>> x x = 10
In the above example variable x is assigned a value “0”. The for loop is repeated 10 times and at each iteration x is incremented by 1.
3.5.2 While LoopWhile loop is also a compound statement and it is repetitive in nature. The difference between a for and while loop is that the for loop executes statements for a fixed number of time whereas while loop executes all grouped statements until a condition is satisfied. The structure of a while statement is as follows.
while <conditional expression> <statement> <statement> . . <statement> end
Here while and end are keywords. In this statement the conditional expression is evaluated on the beginning of each iteration, if the conditional expression evaluates to true then the enclosed statements are executed otherwise the loop ends.
>> y = [0 0 0];
>> i = 1;
>> while x > 0 y(i) = x; i = i + 1; x = x  1; end;
>> x x = 0.0000
>> y y = 3.0000 2.0000 1.0000
In this example three statements are executed until the condition x > 0 is satisfied. 3.5.3 If StatementIf statement is another compound statement. It consists of a conditional expression and one or more groups of statements. If the conditional expression evaluates to true then first group of statements are executed otherwise second group of statements are executed, if present.
if <conditional expression> <statement> . . <statement> elseif <conditional expression> <statement> . . <statement> elseif <conditional expression> <statement> . . <statement> else <statement> . . <statement> end
In the above structure if, elseif, else and end are keywords. There could be zero or more parts elseif sections in a if statement. There could be zero or one else section in a if statement.
>> x = 1;
>> y = 2;
>> if x > 1 y = y + 1; elseif y = y  1; else y = 0; end;
>> y y = 1.0000
3.5.4 Switch StatementSwitch statement is helpful when you have a lot of elseif statements within a if statement. It switches among several cases based on an expression, as shown in the following syntax diagram.
switch <switch expression> case <case expression> <statement> . . <statement> case <case expression> <statement> . . <statement> otherwise . . case <case expression> <statement> . . <statement> end
The switch expression should be either a string or a scalar value. The case expression should evaluate to the same data type as switch expression.
>> money = 10;
>> switch money case 1 cents = cents + 1; case 5 nickle = nickle + 1; case 10 dime = dime + 1; case 25 quarter = quarter + 1; case 100 dollars = dollars + 1; otherwise disp('invalid amount'); end;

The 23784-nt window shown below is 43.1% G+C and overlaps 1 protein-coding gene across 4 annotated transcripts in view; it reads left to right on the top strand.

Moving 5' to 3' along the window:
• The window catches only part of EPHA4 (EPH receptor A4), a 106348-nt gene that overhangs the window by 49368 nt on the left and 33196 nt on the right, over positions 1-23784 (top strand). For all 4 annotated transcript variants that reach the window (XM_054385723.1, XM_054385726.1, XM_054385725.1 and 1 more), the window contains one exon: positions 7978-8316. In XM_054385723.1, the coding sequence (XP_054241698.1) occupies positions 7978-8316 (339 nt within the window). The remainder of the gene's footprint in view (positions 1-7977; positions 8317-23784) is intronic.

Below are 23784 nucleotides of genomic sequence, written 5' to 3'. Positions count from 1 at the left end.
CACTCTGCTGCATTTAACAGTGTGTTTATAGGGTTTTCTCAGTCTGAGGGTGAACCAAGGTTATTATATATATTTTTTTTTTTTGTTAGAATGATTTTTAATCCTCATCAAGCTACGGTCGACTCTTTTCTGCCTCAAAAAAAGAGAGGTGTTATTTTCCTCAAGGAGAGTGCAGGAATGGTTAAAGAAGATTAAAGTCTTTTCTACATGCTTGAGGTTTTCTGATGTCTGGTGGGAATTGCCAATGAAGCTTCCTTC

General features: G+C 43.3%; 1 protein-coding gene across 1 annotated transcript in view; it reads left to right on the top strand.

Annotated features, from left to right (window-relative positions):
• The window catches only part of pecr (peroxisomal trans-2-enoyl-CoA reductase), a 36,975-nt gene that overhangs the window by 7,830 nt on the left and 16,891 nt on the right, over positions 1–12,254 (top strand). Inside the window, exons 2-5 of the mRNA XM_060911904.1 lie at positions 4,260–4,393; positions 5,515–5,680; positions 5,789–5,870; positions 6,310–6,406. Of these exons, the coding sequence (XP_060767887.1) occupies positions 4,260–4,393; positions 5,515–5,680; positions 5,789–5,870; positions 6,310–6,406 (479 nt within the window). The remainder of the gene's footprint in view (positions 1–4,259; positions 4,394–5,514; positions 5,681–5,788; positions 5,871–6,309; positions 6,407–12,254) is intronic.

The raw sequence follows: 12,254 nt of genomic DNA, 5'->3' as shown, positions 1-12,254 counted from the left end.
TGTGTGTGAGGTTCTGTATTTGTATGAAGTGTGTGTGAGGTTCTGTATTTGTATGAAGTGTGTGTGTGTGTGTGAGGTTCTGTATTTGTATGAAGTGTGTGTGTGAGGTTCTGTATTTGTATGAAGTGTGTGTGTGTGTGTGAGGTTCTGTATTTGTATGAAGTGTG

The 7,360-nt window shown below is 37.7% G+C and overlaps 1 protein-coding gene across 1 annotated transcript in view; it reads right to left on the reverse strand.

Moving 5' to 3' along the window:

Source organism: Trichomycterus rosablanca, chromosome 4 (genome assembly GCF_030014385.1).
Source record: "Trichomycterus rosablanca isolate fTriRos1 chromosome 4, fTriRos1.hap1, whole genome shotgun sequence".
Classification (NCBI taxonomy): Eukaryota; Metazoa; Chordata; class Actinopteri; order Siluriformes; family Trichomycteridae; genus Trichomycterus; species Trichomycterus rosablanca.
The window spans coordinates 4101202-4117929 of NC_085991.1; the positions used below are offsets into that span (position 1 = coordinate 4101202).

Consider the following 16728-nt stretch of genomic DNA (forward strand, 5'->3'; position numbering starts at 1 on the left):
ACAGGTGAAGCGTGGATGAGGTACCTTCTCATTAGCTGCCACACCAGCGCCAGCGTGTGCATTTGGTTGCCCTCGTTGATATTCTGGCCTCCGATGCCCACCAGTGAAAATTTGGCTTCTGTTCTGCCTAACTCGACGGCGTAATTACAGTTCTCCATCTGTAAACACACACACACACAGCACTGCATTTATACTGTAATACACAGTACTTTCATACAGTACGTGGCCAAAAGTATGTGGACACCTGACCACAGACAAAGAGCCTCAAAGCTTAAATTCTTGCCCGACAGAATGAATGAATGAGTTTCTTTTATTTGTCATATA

>> dime dime = 1.0000
Unlike C or Java, you do not need to use break statement only first matching case is executed. 3.5.5 ContinueContinue statement moves the control to the next step of the for or while loop.
>> sum = 0;
>> for i = 1 : 100 sum = sum + 1; end;
>> sum sum = 100.0000
>> sum = 0;
>> for i = 1 : 100 if rem(i, 2) == 0 continue; end; sum = sum + 1; end;
>> sum sum = 50.0000
Above example shows how continue statement skips an iteration on condition rem(i, 2) == 0. 3.5.6 BreakBreak statement ends the execution of a for or while loop.
>> sum = 0;
>> for i = 1 : 100 if i == 50 break; end; sum = sum + 1; end;
>> sum sum = 49
Above example shows how the break statement ends the execution of for loop on condition i == 50.
3.5.7 ReturnReturn statement is used in a function. This statement moves the control back to the caller program. Here is an example function.
function mat = myrandom(n) if n < 1 return; else mat = rand(n); end;
The above function returns the control back to the caller program if the input argument is less than 1. Here is the example.
>> x = myrandom(3) x = 0.2660 0.3629 0.6100 0.4861 0.8637 0.5179 0.3443 0.1870 0.7771
>> x = myrandom(1) x = 0.9397
>> x = myrandom(0)
>>
3.6 FunctionnumEclipse allows you to define your own functions. Here is the syntax definition of a function.
function identifier = name (argument1, argument2, ...) <statement> . . <statement> end Or function [identifier1, identifier2, ...] = name (argument1, argument2, ...) <statement> . . <statement> end
The second syntax definition shows that a function can return more than one values in an array. The following code shows the examples of the functions.
function y = variance(x) n = length(x); xbar = mean(x); sum = 0; for i = 1 : n sum = sum + (x(i)  xbar)^2; end; y = sum / n; y = sqrt(y);
function [K, T, B, C] = KTBC(n) % Create the four special matrices assuming n > 1 K = toeplitz([2 1 zeros(1, n2)]); T = K; T(1, 1) = 1; B = K; B(1, 1) = 1; B(n, n) = 1; C = K; C(1, n) = 1; C(n, 1) = 1;
The following diagram shows how to call these functions.
>> x = 1:10;
>> var = variance(x) var = 2.8723
>> [k t b c] = KTBC(2) k = 2.0000 1.0000 1.0000 2.0000
t = 1.0000 1.0000 1.0000 2.0000
b = 1.0000 1.0000 1.0000 1.0000
c = 2.0000 1.0000 1.0000 2.0000
3.7 ProcedureA procedure is same as a function except it does not return any value. The syntax definition for a procedure is shown below.
function name (argument1, argument2, ...) <statement> . . <statement> end
Here is an example for a procedure.
function proc(x) plot(1:length(x), x); end;
In the following, we show how to call a procedure.
>> proc((1:10).^2)